Unmaking a Literary Legend: The Making of a Best Seller
In the case of One Hundred Years of Solitude, legends add some extra difficulty to the task of understanding how the novel has become meaningful over time. One of these legends, well-known among many readers and scholars, concerns the opening sentence. In July 1965, García Márquez, then an obscure Colombian writer living in Mexico City, quit his job and responsibility as the breadwinner in a family of four after having an epiphany. A gazelle, he later claimed, crossed the road in front of his car when he and his family were heading towards Acapulco for a vacation. Upon the encounter with the animal, the beginning of a novel supposedly occurred to him.
According to this legend, García Márquez returned home immediately, where he kept himself confined for eighteenth months to write the novel that became One Hundred Years of Solitude, published in May 1967. The real story is no less fascinating, but quite different. Not only did a camel originally occupy the place of ice, but in fact a similar opening sentence already appeared in a journalistic piece García Márquez wrote in the 1950s. Contrary to the legend, it did not take him eighteen months but fifteen years to write the novel. He started it in 1950. In Crónica, a local Colombian magazine that lasted about a year, he published “The House of the Buendías (Sketch of a Novel).” He was twenty-three years old. The sketch already featured the novel’s hero, Colonel Aureliano Buendía, and the mythical town, Macondo.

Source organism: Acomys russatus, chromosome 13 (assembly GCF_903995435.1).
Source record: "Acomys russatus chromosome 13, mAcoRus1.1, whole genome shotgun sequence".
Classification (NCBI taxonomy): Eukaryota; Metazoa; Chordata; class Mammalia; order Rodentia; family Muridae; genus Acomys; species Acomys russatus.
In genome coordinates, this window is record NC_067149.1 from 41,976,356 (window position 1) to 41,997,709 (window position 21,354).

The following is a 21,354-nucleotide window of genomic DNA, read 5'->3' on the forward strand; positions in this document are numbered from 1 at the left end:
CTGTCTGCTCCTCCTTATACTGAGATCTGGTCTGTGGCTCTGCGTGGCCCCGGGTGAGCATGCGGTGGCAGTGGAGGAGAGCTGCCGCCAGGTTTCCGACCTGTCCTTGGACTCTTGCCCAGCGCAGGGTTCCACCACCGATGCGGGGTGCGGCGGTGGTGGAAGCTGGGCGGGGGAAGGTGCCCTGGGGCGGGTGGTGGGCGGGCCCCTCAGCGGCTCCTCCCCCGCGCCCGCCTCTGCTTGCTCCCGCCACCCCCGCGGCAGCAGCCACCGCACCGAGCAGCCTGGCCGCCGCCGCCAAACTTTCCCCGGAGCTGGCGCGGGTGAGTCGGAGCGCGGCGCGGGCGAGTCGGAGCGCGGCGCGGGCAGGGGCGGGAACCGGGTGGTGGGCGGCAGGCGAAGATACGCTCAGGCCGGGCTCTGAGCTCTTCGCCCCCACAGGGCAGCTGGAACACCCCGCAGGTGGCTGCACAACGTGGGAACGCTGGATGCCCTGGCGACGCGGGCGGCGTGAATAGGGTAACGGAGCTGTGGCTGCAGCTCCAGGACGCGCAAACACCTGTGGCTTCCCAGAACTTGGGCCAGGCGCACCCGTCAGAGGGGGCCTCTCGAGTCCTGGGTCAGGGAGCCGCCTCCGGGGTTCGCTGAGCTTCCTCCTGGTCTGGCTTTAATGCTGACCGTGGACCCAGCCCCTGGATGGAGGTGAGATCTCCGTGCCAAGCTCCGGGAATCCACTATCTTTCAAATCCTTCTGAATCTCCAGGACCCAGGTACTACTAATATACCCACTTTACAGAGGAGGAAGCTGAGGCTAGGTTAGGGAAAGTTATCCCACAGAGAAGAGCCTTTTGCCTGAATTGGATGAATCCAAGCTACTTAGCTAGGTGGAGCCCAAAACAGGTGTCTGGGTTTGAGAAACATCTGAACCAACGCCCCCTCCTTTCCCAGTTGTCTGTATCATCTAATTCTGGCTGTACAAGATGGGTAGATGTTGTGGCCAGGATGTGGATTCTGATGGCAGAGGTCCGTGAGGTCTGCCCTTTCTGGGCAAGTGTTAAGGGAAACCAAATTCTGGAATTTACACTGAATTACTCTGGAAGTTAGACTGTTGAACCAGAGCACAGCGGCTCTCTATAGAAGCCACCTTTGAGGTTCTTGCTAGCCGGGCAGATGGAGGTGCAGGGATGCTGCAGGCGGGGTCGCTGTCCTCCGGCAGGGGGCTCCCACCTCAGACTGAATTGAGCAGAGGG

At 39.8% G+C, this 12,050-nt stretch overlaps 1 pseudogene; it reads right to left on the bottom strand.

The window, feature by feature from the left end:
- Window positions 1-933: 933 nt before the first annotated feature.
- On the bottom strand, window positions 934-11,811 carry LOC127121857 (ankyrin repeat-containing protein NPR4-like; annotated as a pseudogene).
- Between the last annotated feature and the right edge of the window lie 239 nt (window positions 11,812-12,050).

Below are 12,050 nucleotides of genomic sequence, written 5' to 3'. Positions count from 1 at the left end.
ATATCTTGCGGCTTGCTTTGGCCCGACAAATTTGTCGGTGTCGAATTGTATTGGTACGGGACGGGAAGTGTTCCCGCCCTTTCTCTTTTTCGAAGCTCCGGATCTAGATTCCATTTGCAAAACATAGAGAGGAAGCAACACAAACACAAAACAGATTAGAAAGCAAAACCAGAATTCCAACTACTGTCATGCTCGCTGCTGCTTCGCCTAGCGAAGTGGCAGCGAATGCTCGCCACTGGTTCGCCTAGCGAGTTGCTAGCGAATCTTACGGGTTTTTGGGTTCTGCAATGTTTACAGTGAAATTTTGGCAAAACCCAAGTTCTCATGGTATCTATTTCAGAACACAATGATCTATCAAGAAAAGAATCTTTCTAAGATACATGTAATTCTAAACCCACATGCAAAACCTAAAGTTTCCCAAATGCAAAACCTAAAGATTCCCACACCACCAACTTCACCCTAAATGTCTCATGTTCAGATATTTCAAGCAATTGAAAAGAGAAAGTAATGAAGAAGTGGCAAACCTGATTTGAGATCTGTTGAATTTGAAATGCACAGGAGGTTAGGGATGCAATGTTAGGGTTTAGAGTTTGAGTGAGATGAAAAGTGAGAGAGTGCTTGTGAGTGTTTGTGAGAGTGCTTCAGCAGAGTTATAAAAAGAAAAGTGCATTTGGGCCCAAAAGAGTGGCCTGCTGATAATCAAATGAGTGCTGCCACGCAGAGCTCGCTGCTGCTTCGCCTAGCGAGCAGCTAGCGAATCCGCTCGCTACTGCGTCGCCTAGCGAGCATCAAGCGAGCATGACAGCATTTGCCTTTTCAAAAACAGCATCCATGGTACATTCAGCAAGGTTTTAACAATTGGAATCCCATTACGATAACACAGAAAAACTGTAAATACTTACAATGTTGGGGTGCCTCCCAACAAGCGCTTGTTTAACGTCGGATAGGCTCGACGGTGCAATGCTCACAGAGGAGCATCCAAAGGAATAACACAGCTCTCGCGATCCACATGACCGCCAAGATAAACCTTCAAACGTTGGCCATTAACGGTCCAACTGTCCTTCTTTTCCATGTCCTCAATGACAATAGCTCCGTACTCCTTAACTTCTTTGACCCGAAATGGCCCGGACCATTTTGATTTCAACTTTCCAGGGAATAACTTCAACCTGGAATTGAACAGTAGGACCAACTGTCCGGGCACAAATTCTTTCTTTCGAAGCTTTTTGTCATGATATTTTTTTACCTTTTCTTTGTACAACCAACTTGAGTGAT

For the next fifteen years, García Márquez made a living as a journalist in six countries, always carrying with him the growing manuscript of “The House.” One of these countries was the United States. In 1961, he was appointed chief of the New York headquarters of Prensa Latina, the official state news agency of Cuba founded after Castro’s revolution. But months later, afraid of political purges occurring in Cuba, García Márquez, the manuscript (by then 700 pages long), and his family left for Mexico City. To get there, they crossed the American South by bus, the land of one of García Márquez’s most admired writers and lasting influences: William Faulkner.
Not only Castro and Faulkner, but also the Rockefeller family and the CIA became part of the novel’s making. Upon arrival to Mexico City, García Márquez quit literature writing and took the risk of embarking on a career in script writing. But to support his family, he had to work for tabloid magazines and as a freelance publicist. His professional fate changed when his Colombian friend, writer Alvaro Mutis, put him in touch with La Mafia, an artistic group led by the well-connected Mexican writer Carlos Fuentes.